Situated within the UNESCO world heritage site of Val d’Orcia in the Brunello di Montalcino winemaking region of Tuscany, Castiglion del Bosco is a beautiful 800-year-old estate which includes castle ruins, a medieval church and an historic village at the centre of the resort called the Borgo.
Businessman Massimo Ferragamo acquired the 5,000-acre property in 2003 and he quickly went about the restoration of both the architectural and winemaking aspects of the property. Old farmhouses and various other buildings were transformed into guest villas and suites and a new cellar was built to cope with the revitalisation of the wine production.
In 2011, Tom Weiskopf was engaged to set out a golf course within this fabulous natural setting, draping the fairways across an exquisite landscape. Three critical features were available to him: stands of mature cypress trees, elevation changes and a number of natural water hazards, with the architect expertly weaving each of these elements into the course routing.
“The rolling hillsides provided a perfect palette to lay out the golf course,” said Weiskopf, after the course was brought into play in 2012. He also acknowledged that the layout (with its fescue fairways and bent grass greens) was “a terrific walk in the park” but, located as it is in such a stunning setting, “golf will always be secondary here”.
Apart from the par three 14th, the fairways at Castiglion del Bosco are generally orientated along a north-south axis, with holes beautifully routed around ravines, streams and stands of mature trees. The 166-yard 8th in particular catches the eye on the front nine, playing slightly downhill to a small green that’s circled by sand.Other memorable holes include the downhill 13th (at 685-yards, it’s reckoned to be the longest par five in Europe) and the short par four 15th, where the fairway falls sharply away along the left side of the hole. The closing hole sits on a ridge overlooking both nines and it plays slightly uphill, past the cypress tree-lined entrance road to the clubhouse, bringing a round here to a very satisfactory conclusion. CdB, as the club is also known, boasts a bye hole – this “settle the bet” 19th hole is a par three gem called Brunello.
A course of stunning beauty set in the Tuscan hillside, there are no holes with bad views and most of them are remarkable. The course itself is extremely well-maintained, a marvel to behold and a pleasure to play. The course is fun, while perhaps not as challenging as it could be. There is no water, but lots of sand that creates some tension on the otherwise relaxing course.
Castiglion del Bosco Golf Club was designed by Tom Weiskopf, and opened for play in 2012. The course is located within the UNESCO listed Val d'Orcia National Park. It is also wine making country- the area is famous for Brunello di Montalcino!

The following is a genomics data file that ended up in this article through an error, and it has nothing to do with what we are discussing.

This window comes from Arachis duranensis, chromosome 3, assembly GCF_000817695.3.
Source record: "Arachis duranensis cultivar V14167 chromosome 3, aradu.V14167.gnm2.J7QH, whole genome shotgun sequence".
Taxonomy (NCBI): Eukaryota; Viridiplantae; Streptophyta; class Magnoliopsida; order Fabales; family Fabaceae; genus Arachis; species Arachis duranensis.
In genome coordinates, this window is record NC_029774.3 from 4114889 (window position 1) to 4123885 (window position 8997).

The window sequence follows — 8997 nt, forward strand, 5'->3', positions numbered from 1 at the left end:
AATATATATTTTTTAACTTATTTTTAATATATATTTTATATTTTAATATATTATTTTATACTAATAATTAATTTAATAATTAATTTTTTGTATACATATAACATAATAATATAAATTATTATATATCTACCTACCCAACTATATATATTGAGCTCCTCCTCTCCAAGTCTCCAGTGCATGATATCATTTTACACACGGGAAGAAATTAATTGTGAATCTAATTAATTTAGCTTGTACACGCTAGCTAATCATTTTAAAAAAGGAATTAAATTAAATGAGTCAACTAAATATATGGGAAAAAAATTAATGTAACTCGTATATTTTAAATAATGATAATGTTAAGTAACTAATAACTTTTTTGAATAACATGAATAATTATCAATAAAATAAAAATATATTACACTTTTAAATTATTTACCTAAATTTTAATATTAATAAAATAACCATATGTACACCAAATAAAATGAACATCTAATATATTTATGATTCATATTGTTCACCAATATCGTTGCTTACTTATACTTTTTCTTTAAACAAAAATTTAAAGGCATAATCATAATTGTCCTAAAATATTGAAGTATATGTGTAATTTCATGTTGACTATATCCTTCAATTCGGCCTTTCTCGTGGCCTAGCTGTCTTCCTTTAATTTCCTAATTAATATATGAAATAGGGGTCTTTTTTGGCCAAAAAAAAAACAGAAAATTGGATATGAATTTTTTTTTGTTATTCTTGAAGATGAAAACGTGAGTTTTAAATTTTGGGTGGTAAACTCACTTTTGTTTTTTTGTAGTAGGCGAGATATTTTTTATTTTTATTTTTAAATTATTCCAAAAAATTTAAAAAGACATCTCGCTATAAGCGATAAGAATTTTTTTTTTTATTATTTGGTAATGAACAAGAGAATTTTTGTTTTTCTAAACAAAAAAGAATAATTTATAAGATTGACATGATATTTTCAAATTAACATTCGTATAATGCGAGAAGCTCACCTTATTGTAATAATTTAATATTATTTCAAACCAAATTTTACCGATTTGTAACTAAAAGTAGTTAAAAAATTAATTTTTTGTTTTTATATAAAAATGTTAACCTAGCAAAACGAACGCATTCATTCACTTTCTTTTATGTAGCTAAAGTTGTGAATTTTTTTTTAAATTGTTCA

Castiglion del Bosco is owned by Massimo and Chiara Ferragamo, and is the only privately owned golf course in Italy
Weiskopf has done a good job- the course is nicely routed and fits hand in glove in the rolling Tuscan landscape. Quite rightly he appears to have put the emphasis on the estate surrounding the course itself, and in playing the course one is constantly aware of the muted hues of the surrounds. It is not hard to remember you are in Tuscany!
There is nothing brash about the course- each hole appears natural to the site, and like the local Brunello wine, it will mature with time...
Weiskopf has delivered a nicely balanced course, with two different nine hole loops. The first nine is accessed by a tunnel under the road, which brings you to a lovely river valley that contains the outward half of the course.
The start is strong with a very natural looking opening par 4, and a delightful downhill par 5 which flirts with the creek along it’s righthand side. The remainder of the nine basically follows the creek up and back the site, changing sides for variety.
I thought holes 1 & 2 were classy, strategic holes, and the shorter par 4 fifth was a delight to play. I liked the par 3’s at holes 4 & 8- both of which were relatively simple holes with natural looking green sites protected by well positioned bunkering.
The back nine has a bigger canvass, and the views of the surrounding Tuscan landscape dominate. The routing spreads over a wider area and has more elevation change, and takes you to more varied terrain.
Hole 10 is a favourite. It is a mid length par 4 which drops significantly from tee to green. The green can be seen from the tee at the bottom of a narrow valley- it’s a nice looking hole.
Thirteen is perhaps the signature hole at Castiglion. It is a downhill par 5 that measures 685 yards from the tips!
There is also a nineteenth hole at Castiglion- a short par 3 hole called the Brunello hole. It is probably appropriate because the course displays the same sort of elegance as the wine, and is just one more reason to visit Tuscany!
Peter Wood is the founder of The Travelling Golfer – click the link to read his full review.